Author + information
- Received July 17, 2006
- Revision received October 20, 2006
- Accepted October 27, 2006
- Published online March 6, 2007.
- Harry A. Silber, MD, PhD⁎,⁎ (, )
- Joao A.C. Lima, MD, FACC⁎,†,
- David A. Bluemke, MD, PhD†,
- Brad C. Astor, PhD‡,
- Sandeep N. Gupta, PhD§,1,
- Thomas K. Foo, PhD§,1 and
- Pamela Ouyang, MD, FACC⁎
- ↵⁎Reprint requests and correspondence:
Dr. Harry A. Silber, Cardiology A-1 East, Johns Hopkins Bayview Medical Center, 4940 Eastern Avenue, Baltimore, Maryland 21224.
Objectives Our goal was to investigate whether the association between established cardiovascular risk factors and arterial reactivity differs between the lower and upper extremities.
Background Resistance artery reactivity in the arm is associated with cardiovascular risk factors, coronary disease, and events. However, the relationship of lower versus upper extremity vasoreactivity to increasing cardiovascular risk factors has not been determined.
Methods We studied 82 subjects in 3 groups: 33 young healthy (YH) (21 to 41 years), 30 older healthy (OH) (>50 years), and 19 older type 2 diabetic subjects (OD). We directly measured systolic shear rate, flow, and radius in brachial and femoral arteries at rest and during post-occlusion hyperemia using magnetic resonance imaging.
Results Brachial and femoral systolic shear rate, flow, and radius were similar among the groups at rest. Brachial hyperemic shear rate and hyperemic flow normalized as a function of baseline radius were not statistically different when YH were compared with OH and OH with OD. In contrast, femoral hyperemic shear rate and hyperemic flow normalized to baseline radius were lower in OH than YH (680 ± 236 s−1 vs. 843 ± 157 s−1, p = 0.001, and 0.84 ± 0.25 mm1.27/s vs. 1.01 ± 0.16 mm1.27/s, p = 0.001) and lower in OD than OH (549 ± 183 s−1, p = 0.02, and 0.74 ± 0.19 mm1.27/s, p = 0.046).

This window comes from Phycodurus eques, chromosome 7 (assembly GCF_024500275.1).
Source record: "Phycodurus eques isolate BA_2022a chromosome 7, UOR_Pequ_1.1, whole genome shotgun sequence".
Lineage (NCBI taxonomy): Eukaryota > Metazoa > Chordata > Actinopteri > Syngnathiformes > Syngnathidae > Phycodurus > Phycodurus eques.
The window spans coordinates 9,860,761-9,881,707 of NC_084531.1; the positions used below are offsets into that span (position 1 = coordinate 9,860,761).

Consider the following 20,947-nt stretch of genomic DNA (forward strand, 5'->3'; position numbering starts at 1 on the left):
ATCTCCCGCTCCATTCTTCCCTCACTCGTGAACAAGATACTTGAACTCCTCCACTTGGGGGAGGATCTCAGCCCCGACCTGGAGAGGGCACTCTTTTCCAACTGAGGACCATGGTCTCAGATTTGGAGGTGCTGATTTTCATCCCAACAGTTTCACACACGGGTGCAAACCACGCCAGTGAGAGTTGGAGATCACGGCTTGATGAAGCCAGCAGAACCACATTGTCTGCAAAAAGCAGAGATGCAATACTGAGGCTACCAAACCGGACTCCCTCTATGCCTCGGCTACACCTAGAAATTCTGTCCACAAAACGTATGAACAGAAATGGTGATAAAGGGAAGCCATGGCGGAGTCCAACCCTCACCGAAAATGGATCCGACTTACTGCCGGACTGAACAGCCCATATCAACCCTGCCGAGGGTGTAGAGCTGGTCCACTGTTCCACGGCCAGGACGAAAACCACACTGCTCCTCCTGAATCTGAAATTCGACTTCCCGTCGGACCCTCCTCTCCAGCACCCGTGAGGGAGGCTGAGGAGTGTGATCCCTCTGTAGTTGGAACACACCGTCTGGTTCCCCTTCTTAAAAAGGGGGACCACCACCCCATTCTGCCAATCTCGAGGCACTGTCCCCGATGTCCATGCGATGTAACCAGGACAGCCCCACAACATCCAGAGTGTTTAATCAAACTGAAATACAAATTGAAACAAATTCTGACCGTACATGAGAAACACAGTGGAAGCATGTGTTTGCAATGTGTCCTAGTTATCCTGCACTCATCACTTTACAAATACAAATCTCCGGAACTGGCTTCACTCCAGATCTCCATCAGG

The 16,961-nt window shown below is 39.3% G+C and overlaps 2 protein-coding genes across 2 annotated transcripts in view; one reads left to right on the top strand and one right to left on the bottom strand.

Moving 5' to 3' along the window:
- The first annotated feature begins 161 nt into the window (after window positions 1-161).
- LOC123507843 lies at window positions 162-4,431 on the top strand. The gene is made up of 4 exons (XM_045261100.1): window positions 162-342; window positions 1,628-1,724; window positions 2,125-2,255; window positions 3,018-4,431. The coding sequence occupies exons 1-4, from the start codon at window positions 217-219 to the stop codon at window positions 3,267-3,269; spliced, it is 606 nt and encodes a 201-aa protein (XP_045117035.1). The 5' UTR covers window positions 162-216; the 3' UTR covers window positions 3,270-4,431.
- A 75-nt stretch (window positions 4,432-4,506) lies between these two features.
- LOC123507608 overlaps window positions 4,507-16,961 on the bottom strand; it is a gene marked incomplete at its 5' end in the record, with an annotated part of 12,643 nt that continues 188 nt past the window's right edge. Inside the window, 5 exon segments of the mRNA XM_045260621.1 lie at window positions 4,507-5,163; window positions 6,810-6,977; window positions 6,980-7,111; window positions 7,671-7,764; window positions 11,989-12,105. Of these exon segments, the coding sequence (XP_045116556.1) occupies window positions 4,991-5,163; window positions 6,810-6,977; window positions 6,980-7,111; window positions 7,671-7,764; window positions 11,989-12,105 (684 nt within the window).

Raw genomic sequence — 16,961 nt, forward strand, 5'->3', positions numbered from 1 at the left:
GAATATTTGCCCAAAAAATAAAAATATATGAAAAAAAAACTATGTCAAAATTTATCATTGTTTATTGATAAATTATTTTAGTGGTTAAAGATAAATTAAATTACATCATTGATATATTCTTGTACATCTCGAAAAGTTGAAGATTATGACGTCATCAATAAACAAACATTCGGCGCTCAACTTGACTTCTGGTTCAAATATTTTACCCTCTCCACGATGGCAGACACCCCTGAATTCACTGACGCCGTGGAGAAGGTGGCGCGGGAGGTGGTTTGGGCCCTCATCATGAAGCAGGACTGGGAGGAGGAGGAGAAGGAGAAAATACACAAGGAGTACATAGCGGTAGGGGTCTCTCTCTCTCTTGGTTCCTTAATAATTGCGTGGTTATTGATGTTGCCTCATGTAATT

Conclusions Persons with increasing cardiovascular risk factor burden had progressively reduced arterial reactivity in lower but not upper extremities. This may help to explain why atherosclerosis usually develops more severely in legs than in arms, and suggests that legs may be more sensitive than arms for assessing early global atherosclerotic risk.
Improved methods are needed for predicting atherosclerosis development and cardiac events. Peripheral arterial reactivity noninvasively tests for nitric oxide-dependent endothelial dysfunction, a key early event in atherosclerosis development (1). Although the upper extremity is conveniently available for testing arterial reactivity, there is evidence to suggest that the lower extremity may be a more sensitive site for assessing global cardiovascular risk. Atherosclerosis usually involves the lower extremities more severely than the upper extremities (2), and endothelial function is more impaired in the lower than upper extremity in persons with coronary artery disease (3). This suggests that endothelial function may be impaired earlier or more severely in lower extremities than upper extremities in persons with cardiovascular risk factors but without clinical coronary disease.
Certain tests of arterial reactivity are only partially dependent on nitric oxide, but this does not limit their ability to identify groups at risk. The stimulus for flow-mediated dilation (FMD) is post-occlusion hyperemic shear stress, which is hyperemic shear rate times viscosity (4–7). Hyperemic shear rate and flow are partially dependent on endothelial nitric oxide release from resistance arteries (8–10). However, the hyperemic response is also dependent on other molecular mechanisms, including prostaglandins and adenosine (11). Although hyperemic flow (HypQ) is only partially regulated by endothelially released nitric oxide, reduced hyperemia is associated with cardiac risk factors, coronary artery disease, and cardiac events (8,12–17). This may be partly because other properties that are associated with cardiovascular risk factors, including increased central arterial stiffness, increased local arterial stiffness, and increased sympathetic nervous system activity, are also associated with reduced hyperemic shear or flow (18–20). Indeed, a large study showed that the association between impaired FMD and cardiovascular risk factors was attributable to a reduced hyperemic shear stimulus for FMD (13).
Relatively greater reductions in lower compared with upper extremity HypQ have been demonstrated in subjects with hypercholesterolemia and in subjects with peripheral arterial disease (21,22). However, regional differences in hyperemic shear rate have not been studied in persons with risk factors.